“O-Jizo-sama is basically like a mother to us.
We ask for help or implore it, as we would a mother.
Because of all the deities, it is the one we feel closest to.”
As Jizo, the bodhisattva (bosatsuin in Japanese) has become the most beloved figures of Japanese Buddhism. Stone figures of Jizo populate temple grounds, city and country.
O-Jizo-Sama, as he is often respectfully called, is one of the most venerated Bosatsu in all of Japan. He is usually portrayed as a monk, wearing robes with a shaven head. He often holds a staff called a shakujo. This is used to both scare away living creatures so he doesn’t hurt them accidentally, and to awaken us from our dream-like world of illusion. On images and statues, he holds a wish-granting jewel that he shares with Kanzeon Bosatsu and Vishnu in the Hindu tradition.
Women also pray to Jizo for fertility and easy childbirth. Some temples sell amulets for this purpose.
Jizo’s role in Japan has changed along with the needs of modern society with the introduction in the 1970s of mizuko kuyo, a ceremony for aborted fetuses performed at local temples.
Dressing Jizo, accruing merit: Jizo statues are often dressed with a small red bib around their necks. This practice of dressing Jizo includes hats, robes, or anything one wishes to adorn his figure with. Such red bibs were said to have been worn by children in earlier times. Although the bibs are usually red, a color that represents safety and protection, they can be any color, fabric or pattern.
Local women usually take care of Jizo statues and provide them with hand-knitted hats and hand-sewn bibs. The practice of dressing Jizo statues may be related to accruing merit for the afterlife, a common theme in Buddhism. Jizo represents a monk, and when people dress a monk statue, they accrue merit. Dressing Jizo gives people a chance to interact with him.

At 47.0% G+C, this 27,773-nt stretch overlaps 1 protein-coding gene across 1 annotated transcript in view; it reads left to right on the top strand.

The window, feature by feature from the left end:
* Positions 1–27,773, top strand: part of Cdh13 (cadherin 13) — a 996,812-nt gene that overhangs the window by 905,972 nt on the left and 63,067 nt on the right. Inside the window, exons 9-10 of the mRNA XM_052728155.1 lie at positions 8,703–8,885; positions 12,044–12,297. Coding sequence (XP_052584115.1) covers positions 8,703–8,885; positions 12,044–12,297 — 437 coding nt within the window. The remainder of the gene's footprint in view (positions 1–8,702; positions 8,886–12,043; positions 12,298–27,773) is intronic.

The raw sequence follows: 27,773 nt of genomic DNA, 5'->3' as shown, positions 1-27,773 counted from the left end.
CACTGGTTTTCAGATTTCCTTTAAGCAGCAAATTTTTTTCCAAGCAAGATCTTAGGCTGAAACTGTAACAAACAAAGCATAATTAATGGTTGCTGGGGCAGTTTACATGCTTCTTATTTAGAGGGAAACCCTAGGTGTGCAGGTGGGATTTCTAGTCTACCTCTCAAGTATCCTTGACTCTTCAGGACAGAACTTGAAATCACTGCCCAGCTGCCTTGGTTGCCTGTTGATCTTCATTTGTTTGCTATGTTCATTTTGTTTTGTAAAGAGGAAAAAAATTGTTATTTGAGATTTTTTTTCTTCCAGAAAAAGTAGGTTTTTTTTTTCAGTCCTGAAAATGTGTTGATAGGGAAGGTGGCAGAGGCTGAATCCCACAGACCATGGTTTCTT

Sentai Jizo (one thousand Jizos): Jizo is also the overseer of muen botoke (the unconnected dead), those forgotten graves of ancestors or of the marginally departed. In medieval times noh and kyogen theater in Nara and Kyoto were performed near graveyards to appease the restless souls of the dead. Sometimes you will see stacks of abandoned tombstones, those no longer attached to a grave, gathered together and tied individually with red bibs. This practice is intimately linked to Jizo as the guardian of lost souls. Large groupings of Jizo statues are known as sentai jizo (one thousand Jizos). When grouped together at muen botoke sites, these stones embody the prayers and emotions of family members who once prayed for the deceased—they become “living icons” with the power to save other beings on earth.
Like most of the transcendent bodhisattvas, Jizo may appear in many forms and is ready to help whenever and he is needed. Nearly every community in Japan has its own beloved Jizo statue, and each one has its own name and characteristics. For example, Agonashi Jizo heals toothaches. Doroashi Jizo helps rice farmers with their crops. The Miso Jizo is a patron of scholars. The Koyasu Jizo assists women in labor. There is even a Shogun Jizo, in armor, who protects soldiers in battle. There are easily a hundred or more “special” Jizos throughout Japan.
The Mizuko Ceremony
The Mizuko Ceremony, or Mizuko Kuyo, is a ceremony that centers on Mizuko Jizo. Mizuko means “water baby,” and primarily is performed on behalf of a miscarried or aborted fetus, or a stillborn or very young infant. The Mizuko dates to the post-World War II period in Japan, when abortion rates rose significantly, although it has some more forerunners.
As part of the ceremony, a stone Jizo statue is dressed in children’s clothing — usually red, a color thought to ward — and placed on the temple grounds, or in a park outside the temple. Such parks often resemble a and may even swings and other playground equipment. It’s not unusual for living children to play in the park while parents dress their Jizo in new, seasonal clothes.